Posts Tagged ‘fibreglassing’

Bamboozled by Bamboo’s Beauty

March 10, 2014

Oh, the subtle elegance of bamboo! Its slender culms, its lush, green foliage, its supersonic growth, its dry rustle in the slightest of winds, its ever-expanding rhizomes underground, its million practical uses, its formidable stiffness, its poetic representation in Japanese ink drawings, the simultaneous flowering of a all members of a species across the entire globe, well, I could go on and on and never even approach the essence of this simple grass, witch obviously has clear aspiration of wanting to become a tree.

As you must be aware, bamboo spars are an integral part of Aluna’s aeolian propulsion system. The slender pine saplings from the dense Humboldt County forests I originally tried proved to be not only heavy but much too bendy to give the crab claw sail an efficient shape. The stiffness of the bamboo culm is essential to make it all work, and its minute weight makes it practical to wield the bundled sail across Aluna’s heaving deck and raise it up the mast without breaking your back. The dimensions of our main sail are so big that not just any bamboo will do. Its vertical spar is a good thirty feet long and the lateral loads on its top third are substantial as the wind increases. To find a bamboo culm that is still at least four inches thick at thirty feet of height has proven to be a serious challenge. Only thanks to last year’s mishap while sailing close-hauled into stiff south easterlies with Aluna’s hulls a bit too fouled for comfort are we now closing in on achieving this goal.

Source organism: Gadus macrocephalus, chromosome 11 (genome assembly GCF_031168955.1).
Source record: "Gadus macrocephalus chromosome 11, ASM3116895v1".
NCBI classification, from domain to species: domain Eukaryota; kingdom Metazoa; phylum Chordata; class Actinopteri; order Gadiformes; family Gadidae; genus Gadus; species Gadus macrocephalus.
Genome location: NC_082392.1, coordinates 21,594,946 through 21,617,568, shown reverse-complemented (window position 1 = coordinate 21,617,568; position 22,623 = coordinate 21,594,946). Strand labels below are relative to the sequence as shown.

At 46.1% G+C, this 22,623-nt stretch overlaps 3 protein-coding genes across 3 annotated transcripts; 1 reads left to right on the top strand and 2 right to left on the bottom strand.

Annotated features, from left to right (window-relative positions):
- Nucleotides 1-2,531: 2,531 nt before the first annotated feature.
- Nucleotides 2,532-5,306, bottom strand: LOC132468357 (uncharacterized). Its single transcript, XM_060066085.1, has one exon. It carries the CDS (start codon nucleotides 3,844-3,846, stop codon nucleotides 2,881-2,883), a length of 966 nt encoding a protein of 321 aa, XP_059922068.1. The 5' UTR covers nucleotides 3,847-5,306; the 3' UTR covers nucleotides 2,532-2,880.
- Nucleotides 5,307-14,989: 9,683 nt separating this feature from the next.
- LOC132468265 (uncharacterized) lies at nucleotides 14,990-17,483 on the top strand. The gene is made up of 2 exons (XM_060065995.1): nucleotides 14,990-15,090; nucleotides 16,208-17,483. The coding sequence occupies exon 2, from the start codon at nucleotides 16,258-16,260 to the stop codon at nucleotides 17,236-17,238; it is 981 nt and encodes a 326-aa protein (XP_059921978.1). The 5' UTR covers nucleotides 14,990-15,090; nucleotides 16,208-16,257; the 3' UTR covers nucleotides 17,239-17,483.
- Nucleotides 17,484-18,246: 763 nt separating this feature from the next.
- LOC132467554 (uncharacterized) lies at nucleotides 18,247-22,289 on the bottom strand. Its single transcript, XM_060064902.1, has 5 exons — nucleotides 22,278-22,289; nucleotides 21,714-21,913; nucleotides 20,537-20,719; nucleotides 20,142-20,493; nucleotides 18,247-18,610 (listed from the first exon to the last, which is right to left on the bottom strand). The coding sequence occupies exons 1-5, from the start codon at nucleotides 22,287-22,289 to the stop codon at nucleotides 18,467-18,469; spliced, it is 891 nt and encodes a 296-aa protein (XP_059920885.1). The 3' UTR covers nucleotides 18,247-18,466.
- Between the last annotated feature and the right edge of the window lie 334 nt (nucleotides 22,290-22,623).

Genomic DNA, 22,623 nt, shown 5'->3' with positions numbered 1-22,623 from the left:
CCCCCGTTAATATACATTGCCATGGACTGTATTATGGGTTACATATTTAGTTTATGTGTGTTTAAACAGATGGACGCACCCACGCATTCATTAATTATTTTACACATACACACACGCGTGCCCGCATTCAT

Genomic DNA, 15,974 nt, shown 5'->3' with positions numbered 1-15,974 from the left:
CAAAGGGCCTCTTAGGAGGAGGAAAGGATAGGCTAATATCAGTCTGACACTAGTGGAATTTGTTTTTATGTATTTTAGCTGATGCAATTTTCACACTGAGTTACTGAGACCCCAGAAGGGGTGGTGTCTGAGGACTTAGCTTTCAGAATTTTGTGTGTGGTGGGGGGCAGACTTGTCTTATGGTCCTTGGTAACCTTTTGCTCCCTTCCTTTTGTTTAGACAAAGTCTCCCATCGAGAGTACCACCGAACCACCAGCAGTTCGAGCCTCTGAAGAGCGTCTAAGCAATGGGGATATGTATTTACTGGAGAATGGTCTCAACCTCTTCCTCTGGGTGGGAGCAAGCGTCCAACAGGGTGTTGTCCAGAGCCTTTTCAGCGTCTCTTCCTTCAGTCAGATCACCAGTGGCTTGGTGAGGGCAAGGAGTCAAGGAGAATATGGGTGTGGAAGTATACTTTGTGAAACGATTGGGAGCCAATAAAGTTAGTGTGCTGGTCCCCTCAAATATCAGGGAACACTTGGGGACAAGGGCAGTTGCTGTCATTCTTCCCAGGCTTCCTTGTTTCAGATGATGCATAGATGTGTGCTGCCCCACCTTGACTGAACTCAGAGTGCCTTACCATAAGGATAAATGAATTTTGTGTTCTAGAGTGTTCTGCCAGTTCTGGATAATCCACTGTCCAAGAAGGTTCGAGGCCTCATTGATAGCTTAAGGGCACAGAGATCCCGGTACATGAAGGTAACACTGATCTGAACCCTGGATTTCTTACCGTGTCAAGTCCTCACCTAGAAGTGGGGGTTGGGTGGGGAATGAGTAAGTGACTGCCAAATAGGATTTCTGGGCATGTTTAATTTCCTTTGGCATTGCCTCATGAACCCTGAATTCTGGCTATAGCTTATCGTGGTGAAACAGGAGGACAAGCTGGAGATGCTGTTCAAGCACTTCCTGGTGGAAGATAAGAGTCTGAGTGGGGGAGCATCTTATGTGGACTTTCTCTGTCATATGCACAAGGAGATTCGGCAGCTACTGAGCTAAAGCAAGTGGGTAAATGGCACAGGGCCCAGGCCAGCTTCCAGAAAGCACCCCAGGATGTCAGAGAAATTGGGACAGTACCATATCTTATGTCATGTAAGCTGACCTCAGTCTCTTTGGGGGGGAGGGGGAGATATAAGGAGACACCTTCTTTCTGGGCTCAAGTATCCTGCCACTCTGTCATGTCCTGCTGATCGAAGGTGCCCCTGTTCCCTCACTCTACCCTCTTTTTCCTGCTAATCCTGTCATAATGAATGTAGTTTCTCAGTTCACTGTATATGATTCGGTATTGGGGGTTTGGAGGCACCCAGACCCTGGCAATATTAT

You must remember the mainsail’s vertical spar breaking at the point where the halyard attaches and the following temporary repairs from last year’s post in mid-May. At the time our good friend and master ceramic artist Peter Yates had kindly donated two splendid specimens of phyllostachys latiflora culms. That species happens to be one of the best timber bamboos available on the face of the earth. After carefully cutting them down with minimal lesions to its naturally protective waxy coating, we had put them to dry slowly in the shady twilight under Tony’s porch, right up the hills of Opua and overlooking the almost always windy Kawakawa Inlet. A good half of a green bamboo culm’s weight is in the water it contains. But that water has to be extracted slowly. If the culm dries too quickly it will split between the nodes, which would immediately compromise its lateral stability.